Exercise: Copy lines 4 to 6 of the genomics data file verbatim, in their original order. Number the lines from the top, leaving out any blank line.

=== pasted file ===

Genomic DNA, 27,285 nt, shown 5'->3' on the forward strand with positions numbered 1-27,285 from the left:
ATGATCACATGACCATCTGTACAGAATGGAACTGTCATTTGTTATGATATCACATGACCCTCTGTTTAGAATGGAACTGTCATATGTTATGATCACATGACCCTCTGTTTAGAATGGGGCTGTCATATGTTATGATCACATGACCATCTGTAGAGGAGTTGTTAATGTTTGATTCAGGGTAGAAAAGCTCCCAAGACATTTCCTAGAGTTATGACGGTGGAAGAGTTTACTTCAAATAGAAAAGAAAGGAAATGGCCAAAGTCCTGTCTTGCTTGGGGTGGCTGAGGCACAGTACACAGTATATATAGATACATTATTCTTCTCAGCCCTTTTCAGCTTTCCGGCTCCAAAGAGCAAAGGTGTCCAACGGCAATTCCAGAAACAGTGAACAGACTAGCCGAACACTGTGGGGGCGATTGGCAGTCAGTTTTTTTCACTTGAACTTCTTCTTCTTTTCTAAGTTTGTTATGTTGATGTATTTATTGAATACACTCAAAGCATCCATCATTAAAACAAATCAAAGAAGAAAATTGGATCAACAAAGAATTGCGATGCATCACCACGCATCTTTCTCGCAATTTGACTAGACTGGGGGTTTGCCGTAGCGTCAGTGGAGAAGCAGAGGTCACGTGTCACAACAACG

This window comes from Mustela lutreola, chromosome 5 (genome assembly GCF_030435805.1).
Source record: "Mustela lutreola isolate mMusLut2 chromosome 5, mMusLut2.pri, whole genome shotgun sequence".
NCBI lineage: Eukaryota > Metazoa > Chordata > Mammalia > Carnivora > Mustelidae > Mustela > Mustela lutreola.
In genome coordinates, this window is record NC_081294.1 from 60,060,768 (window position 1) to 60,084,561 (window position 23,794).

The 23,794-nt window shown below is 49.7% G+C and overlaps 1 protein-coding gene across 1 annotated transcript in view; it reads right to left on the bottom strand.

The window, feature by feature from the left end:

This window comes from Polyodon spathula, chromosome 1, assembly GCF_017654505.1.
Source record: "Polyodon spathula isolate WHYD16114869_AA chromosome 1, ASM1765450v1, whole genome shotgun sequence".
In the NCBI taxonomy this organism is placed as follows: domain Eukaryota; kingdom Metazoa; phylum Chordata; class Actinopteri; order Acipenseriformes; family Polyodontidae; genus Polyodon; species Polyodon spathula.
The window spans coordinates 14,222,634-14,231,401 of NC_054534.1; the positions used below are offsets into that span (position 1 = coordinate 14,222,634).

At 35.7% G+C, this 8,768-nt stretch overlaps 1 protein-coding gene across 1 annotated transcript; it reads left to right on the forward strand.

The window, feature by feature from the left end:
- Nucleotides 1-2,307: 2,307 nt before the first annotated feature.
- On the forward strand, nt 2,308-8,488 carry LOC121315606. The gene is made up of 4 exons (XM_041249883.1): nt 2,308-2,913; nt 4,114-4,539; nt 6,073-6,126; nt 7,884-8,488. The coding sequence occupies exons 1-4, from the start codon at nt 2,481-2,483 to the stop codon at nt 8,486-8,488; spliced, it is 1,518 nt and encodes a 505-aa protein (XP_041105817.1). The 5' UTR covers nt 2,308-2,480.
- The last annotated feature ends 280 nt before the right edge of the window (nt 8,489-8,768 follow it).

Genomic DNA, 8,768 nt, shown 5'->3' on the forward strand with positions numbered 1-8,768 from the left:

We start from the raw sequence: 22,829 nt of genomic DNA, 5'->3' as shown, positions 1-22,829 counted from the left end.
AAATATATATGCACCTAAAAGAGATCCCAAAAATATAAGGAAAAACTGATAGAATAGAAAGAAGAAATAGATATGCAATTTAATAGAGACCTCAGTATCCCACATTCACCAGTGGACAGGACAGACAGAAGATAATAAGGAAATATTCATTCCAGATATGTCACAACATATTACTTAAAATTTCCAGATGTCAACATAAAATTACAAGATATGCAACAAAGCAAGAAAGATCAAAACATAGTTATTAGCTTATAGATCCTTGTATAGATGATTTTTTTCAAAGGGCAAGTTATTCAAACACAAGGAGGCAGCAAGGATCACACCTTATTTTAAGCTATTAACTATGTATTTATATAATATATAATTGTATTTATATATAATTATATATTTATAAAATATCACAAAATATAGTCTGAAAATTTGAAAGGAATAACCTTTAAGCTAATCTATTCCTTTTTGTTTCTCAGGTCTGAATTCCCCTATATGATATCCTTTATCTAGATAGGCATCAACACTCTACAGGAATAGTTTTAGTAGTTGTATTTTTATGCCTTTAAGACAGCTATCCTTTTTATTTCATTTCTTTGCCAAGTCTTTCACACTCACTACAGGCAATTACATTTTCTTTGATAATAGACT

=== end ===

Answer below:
Source record: "Mustela lutreola isolate mMusLut2 chromosome 5, mMusLut2.pri, whole genome shotgun sequence".
NCBI lineage: Eukaryota > Metazoa > Chordata > Mammalia > Carnivora > Mustelidae > Mustela > Mustela lutreola.
In genome coordinates, this window is record NC_081294.1 from 60,060,768 (window position 1) to 60,084,561 (window position 23,794).